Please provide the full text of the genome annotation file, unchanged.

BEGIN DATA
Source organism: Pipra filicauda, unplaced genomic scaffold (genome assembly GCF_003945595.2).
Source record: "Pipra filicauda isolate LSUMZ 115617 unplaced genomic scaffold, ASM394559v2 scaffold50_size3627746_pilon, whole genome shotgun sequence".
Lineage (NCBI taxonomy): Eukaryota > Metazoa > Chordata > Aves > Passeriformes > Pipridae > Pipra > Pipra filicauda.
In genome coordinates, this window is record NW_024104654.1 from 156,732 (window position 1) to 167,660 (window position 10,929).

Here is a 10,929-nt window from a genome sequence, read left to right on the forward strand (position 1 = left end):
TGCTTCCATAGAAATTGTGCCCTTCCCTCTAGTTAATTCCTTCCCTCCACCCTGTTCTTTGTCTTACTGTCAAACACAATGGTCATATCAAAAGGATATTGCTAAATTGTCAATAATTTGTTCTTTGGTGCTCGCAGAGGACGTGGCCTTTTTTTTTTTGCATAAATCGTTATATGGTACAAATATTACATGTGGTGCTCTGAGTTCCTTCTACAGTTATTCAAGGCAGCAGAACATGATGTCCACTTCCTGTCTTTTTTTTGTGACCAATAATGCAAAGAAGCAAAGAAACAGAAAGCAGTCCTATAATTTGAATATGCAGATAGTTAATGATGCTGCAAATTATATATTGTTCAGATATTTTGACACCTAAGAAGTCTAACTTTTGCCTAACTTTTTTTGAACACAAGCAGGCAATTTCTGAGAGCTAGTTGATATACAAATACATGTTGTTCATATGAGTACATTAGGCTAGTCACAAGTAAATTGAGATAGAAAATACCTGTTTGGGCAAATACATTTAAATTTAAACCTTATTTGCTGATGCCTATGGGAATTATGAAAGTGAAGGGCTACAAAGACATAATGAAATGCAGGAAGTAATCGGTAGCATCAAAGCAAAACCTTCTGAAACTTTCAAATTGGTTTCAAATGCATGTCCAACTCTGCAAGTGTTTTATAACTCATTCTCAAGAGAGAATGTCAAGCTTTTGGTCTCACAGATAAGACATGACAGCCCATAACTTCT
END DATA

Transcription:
Source organism: Pipra filicauda, unplaced genomic scaffold (genome assembly GCF_003945595.2).
Source record: "Pipra filicauda isolate LSUMZ 115617 unplaced genomic scaffold, ASM394559v2 scaffold50_size3627746_pilon, whole genome shotgun sequence".
Lineage (NCBI taxonomy): Eukaryota > Metazoa > Chordata > Aves > Passeriformes > Pipridae > Pipra > Pipra filicauda.
In genome coordinates, this window is record NW_024104654.1 from 156,732 (window position 1) to 167,660 (window position 10,929).

Here is a 10,929-nt window from a genome sequence, read left to right on the forward strand (position 1 = left end):
TGCTTCCATAGAAATTGTGCCCTTCCCTCTAGTTAATTCCTTCCCTCCACCCTGTTCTTTGTCTTACTGTCAAACACAATGGTCATATCAAAAGGATATTGCTAAATTGTCAATAATTTGTTCTTTGGTGCTCGCAGAGGACGTGGCCTTTTTTTTTTTGCATAAATCGTTATATGGTACAAATATTACATGTGGTGCTCTGAGTTCCTTCTACAGTTATTCAAGGCAGCAGAACATGATGTCCACTTCCTGTCTTTTTTTTGTGACCAATAATGCAAAGAAGCAAAGAAACAGAAAGCAGTCCTATAATTTGAATATGCAGATAGTTAATGATGCTGCAAATTATATATTGTTCAGATATTTTGACACCTAAGAAGTCTAACTTTTGCCTAACTTTTTTTGAACACAAGCAGGCAATTTCTGAGAGCTAGTTGATATACAAATACATGTTGTTCATATGAGTACATTAGGCTAGTCACAAGTAAATTGAGATAGAAAATACCTGTTTGGGCAAATACATTTAAATTTAAACCTTATTTGCTGATGCCTATGGGAATTATGAAAGTGAAGGGCTACAAAGACATAATGAAATGCAGGAAGTAATCGGTAGCATCAAAGCAAAACCTTCTGAAACTTTCAAATTGGTTTCAAATGCATGTCCAACTCTGCAAGTGTTTTATAACTCATTCTCAAGAGAGAATGTCAAGCTTTTGGTCTCACAGATAAGACATGACAGCCCATAACTTCT